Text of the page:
Photo Caption: Lawrenceburg resident Anne Scott earned an Associate of Fine Arts degree in music. Scott has worked at Columbia State as a librarian since 2005, and recently accepted the position of library director. Scott holds a bachelor’s degree in communications from the University of Alabama, Huntsville and a master’s degree in library service from the University of Alabama. Scott decided to return to college to further her education in music because she saw her daughter graduate with an AFA in music from Columbia State a few years ago and “saw how wonderful and helpful the music faculty were.” Scott said that on top of being a great place to work, Columbia State “is a wonderful environment for encouraging and helping students to achieve their educational pursuits.”
Photo Caption: Spring Hill resident Clayton Prater earned an Associate of Applied Science degree in engineering systems technology. He is currently an electrician at General Motors in Spring Hill, and decided to go back to school to further his education in the field. “The education I received from Columbia State has coincided, reaffirmed and strengthened the foundation of my title as electrician.” Prater was a member of the Student Veterans Organization. During his time in the military, Prater received a number of awards including the Meritorious Service Medal, Joint Service Commendation Medal, Army Commendation Medal, Army Achievement Medal, Air Assault Badge and the coveted Army Recruiter Ring.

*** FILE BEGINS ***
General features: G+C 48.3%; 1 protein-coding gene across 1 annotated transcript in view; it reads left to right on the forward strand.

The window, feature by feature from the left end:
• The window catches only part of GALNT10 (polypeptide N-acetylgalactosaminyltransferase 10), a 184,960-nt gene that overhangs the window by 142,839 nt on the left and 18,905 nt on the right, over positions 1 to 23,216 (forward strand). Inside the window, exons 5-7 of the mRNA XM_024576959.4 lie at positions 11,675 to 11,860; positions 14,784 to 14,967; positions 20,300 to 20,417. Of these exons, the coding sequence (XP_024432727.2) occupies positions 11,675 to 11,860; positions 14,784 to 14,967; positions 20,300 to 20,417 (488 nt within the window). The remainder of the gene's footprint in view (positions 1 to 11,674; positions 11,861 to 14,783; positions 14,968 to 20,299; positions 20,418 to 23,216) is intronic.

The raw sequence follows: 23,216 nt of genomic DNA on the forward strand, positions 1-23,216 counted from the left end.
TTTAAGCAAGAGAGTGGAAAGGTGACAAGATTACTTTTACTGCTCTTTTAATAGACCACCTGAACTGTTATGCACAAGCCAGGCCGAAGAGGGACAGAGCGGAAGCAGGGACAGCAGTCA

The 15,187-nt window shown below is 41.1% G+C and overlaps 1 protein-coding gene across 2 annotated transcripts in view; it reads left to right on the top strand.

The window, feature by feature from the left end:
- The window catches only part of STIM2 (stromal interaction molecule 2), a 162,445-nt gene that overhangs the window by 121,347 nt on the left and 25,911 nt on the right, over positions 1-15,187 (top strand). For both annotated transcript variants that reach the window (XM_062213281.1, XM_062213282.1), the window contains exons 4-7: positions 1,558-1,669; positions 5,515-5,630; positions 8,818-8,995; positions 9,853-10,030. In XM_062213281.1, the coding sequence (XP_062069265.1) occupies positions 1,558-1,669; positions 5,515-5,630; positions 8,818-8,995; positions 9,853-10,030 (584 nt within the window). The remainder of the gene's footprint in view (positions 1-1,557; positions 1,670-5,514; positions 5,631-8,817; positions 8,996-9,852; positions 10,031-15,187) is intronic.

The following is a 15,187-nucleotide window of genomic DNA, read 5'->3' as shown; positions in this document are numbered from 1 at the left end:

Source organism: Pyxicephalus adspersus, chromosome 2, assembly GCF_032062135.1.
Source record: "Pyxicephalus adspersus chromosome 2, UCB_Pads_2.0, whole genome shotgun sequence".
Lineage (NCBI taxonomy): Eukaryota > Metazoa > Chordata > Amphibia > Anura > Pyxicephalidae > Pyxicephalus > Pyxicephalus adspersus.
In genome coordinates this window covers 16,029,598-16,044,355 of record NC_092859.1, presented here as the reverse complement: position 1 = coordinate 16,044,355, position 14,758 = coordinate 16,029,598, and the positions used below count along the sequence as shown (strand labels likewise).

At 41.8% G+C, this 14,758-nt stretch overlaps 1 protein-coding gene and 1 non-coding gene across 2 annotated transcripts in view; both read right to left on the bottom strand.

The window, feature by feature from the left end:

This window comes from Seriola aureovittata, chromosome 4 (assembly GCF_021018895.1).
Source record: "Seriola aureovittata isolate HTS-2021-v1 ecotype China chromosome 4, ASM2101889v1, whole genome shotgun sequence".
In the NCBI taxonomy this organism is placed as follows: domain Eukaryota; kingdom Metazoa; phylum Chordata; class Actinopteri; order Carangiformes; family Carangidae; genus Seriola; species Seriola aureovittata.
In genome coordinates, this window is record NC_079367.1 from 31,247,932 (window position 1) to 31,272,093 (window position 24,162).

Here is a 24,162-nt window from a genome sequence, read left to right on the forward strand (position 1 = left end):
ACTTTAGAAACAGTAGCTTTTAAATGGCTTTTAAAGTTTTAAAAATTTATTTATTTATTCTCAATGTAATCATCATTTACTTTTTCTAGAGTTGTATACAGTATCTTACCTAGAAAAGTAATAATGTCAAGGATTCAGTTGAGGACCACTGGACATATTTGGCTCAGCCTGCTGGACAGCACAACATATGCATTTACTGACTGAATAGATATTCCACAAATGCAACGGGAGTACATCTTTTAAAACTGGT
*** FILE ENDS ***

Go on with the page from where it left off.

Photo Caption: Columbia resident Justice Scribner earned a university parallel (general transfer) Associate of Science degree. Scribner is a TRiO graduate and was a member of the Columbia State choir. Scribner plans to continue her education at either the University of Tennessee, Knoxville or Middle Tennessee State University to earn a bachelor’s degree in hospitality and tourism management so she can start a career as an event planner or travel agent. Scriber’s favorite thing about Columbia State was the TRiO office and all of the staff that helped her along the way. “I had so much support,” she said.
Photo Caption: Leoma resident Shelley Britt earned a university parallel (general transfer) Associate of Science degree. Britt is a TRiO graduate and was a member of Phi Theta Kappa honor society and served as a tutor for TRiO. Britt is currently enrolled at Martin Methodist College where she is pursuing a bachelor’s degree in behavioral science. Ultimately, she wants to work as a social worker at a children’s hospital.
Photo Caption: Lawrenceburg resident James Wilburn II earned a university parallel (general transfer) Associate of Science degree. Wilburn was a member of Phi Theta Kappa honor society. Wilburn plans to continue his education at either Georgia Institute of Technology or Georgia State University and wants to work in business management or business administration. Wilburn said that he had a good experience at Columbia State and his favorite thing about the college was the faculty and staff.